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The Farm Tour

Our favorite part of owning our farm is welcoming guests. While most spend the night, we have many people who come for an hour-long private farm tour. It’s always fun introducing others to our hydroponic growing operation and our sweet animals, but we especially enjoy it when we get to host young children.


Since kids are usually more interested in the livestock than the plants, we begin the tour with our hydroponic towers. We gauge the length of time we spend and how in depth we go depending on the interest level of the youngest child. We like to make it a tactile experience - letting them pick and taste an edible flower or tomato growing on the vine.


We talk about the peach orchard and our plans to add other fruit trees in the coming years before beginning to walk back to the animals. We pass two ponds and explain that they are in fact called “tanks,” since they’re used for agricultural purposes.


As we walk, we talk about our livestock guardians. If the children stayed in one of our glamping tents, chances are they’ve already met Ruth, Daphne and Samson. We explain that Ruth and Daphne, our two donkeys, protect all the animals on the farm, not because they like them so much, but because donkeys intuitively stand their ground. Samson, our Great Pyrenees, who is nocturnal, barks to let coyotes know that he’s on the property. For those kids who glamped the previous night, they will often let us know that he barked a few times during the night and that he stayed close by their tent. They really like that.


Then we move on to talk about our KuneKune pigs. This is usually their favorite part of the tour, probably because we let children help feed the pigs and sometimes help move them to their grazing area. Kids like carrying the feed bucket and following Mr. Houston to the grazing area with the piglets squealing the entire way. We also share a bit about our Rouen ducks and our laying hens. There have even been children who’ve carried a chicken around during the whole tour.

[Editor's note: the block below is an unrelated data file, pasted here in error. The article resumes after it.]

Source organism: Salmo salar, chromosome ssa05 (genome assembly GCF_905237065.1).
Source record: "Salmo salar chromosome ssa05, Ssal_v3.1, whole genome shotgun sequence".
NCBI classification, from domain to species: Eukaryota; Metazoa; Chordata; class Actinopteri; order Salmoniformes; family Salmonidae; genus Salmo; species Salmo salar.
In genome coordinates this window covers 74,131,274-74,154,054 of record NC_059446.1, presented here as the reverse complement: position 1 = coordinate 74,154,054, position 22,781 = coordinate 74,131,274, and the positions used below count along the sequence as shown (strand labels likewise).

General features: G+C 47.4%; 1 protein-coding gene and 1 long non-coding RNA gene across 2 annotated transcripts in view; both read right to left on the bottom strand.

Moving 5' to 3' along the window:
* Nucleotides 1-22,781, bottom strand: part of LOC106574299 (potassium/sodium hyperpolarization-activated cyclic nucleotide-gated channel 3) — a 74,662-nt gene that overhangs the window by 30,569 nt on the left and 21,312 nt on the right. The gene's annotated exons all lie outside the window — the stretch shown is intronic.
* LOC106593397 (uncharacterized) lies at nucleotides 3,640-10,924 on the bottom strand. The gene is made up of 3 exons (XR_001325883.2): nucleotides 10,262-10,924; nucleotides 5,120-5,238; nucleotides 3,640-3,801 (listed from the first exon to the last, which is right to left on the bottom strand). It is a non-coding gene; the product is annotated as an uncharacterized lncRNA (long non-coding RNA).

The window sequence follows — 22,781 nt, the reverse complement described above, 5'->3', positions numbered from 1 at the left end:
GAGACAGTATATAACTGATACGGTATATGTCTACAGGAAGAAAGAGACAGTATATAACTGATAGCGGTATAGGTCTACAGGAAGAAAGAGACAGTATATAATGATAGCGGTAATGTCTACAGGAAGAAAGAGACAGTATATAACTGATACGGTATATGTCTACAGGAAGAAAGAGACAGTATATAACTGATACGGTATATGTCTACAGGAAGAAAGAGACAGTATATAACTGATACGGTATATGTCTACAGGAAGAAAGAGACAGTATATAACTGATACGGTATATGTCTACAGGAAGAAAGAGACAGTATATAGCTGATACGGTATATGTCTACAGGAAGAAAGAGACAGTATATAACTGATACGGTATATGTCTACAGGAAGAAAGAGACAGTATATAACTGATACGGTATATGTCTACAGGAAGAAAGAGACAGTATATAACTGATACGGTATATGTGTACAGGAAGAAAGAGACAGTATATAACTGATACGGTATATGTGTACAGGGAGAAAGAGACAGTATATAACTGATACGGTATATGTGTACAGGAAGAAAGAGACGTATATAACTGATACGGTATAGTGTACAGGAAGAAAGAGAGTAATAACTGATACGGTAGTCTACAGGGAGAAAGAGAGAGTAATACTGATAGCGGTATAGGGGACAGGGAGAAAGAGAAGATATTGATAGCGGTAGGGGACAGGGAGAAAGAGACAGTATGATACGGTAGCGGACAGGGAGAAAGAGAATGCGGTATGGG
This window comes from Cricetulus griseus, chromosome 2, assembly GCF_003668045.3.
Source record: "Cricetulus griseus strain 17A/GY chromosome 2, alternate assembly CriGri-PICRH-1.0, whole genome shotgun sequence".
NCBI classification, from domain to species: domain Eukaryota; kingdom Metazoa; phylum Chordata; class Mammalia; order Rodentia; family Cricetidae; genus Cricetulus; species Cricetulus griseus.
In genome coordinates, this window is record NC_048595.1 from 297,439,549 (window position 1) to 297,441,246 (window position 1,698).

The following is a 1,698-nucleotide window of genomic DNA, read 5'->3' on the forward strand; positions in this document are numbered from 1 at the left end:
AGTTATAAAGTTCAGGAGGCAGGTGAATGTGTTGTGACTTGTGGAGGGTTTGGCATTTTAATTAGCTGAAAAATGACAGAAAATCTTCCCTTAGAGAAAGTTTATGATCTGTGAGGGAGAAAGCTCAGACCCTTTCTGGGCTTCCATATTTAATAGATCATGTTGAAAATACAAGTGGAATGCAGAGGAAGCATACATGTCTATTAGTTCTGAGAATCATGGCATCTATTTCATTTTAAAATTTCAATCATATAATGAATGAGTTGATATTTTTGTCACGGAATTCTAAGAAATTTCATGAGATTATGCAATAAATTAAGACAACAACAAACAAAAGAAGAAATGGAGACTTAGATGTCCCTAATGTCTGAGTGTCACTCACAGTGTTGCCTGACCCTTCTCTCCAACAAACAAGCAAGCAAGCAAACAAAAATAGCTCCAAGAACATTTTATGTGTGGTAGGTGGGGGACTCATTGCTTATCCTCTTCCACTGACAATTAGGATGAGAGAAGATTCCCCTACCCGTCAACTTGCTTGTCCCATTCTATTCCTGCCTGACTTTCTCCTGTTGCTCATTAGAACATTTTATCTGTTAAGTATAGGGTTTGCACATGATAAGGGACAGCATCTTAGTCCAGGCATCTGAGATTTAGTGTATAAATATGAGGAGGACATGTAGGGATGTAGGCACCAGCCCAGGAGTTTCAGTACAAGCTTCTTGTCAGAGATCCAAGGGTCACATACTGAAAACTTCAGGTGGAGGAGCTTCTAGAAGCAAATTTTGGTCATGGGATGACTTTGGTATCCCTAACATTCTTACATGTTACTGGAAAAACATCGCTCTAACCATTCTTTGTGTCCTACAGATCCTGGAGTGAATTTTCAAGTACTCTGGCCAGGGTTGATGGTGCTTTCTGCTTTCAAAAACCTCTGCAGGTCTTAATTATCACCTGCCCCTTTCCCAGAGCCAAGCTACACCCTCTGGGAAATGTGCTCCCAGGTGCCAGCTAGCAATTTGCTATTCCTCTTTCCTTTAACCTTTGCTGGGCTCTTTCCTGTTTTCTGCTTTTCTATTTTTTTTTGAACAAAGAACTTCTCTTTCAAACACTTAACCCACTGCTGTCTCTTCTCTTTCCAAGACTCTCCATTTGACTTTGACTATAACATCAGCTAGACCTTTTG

As we wrap up our time together in the outdoor venue, we talk with the adults about our farm to table dinners and plans for outdoor weddings and social and corporate events. Meanwhile, the children often run ahead to the large tree swing attached to one of the ancient oaks.


Parents frequently share their photos from the tour with us. One mom captured her six year old daughter in overalls and pink rubber boots, with a very serious expression, carrying the feed bucket to the pigs’ pen. Today, as I look at that picture, I realize the reminiscing is almost as much fun as the tour itself.




This piece first appeared in Sherry’s column, “Finding Myself in a Small Town,” in the November 13, 2021 edition of the Corsicana Daily Sun.







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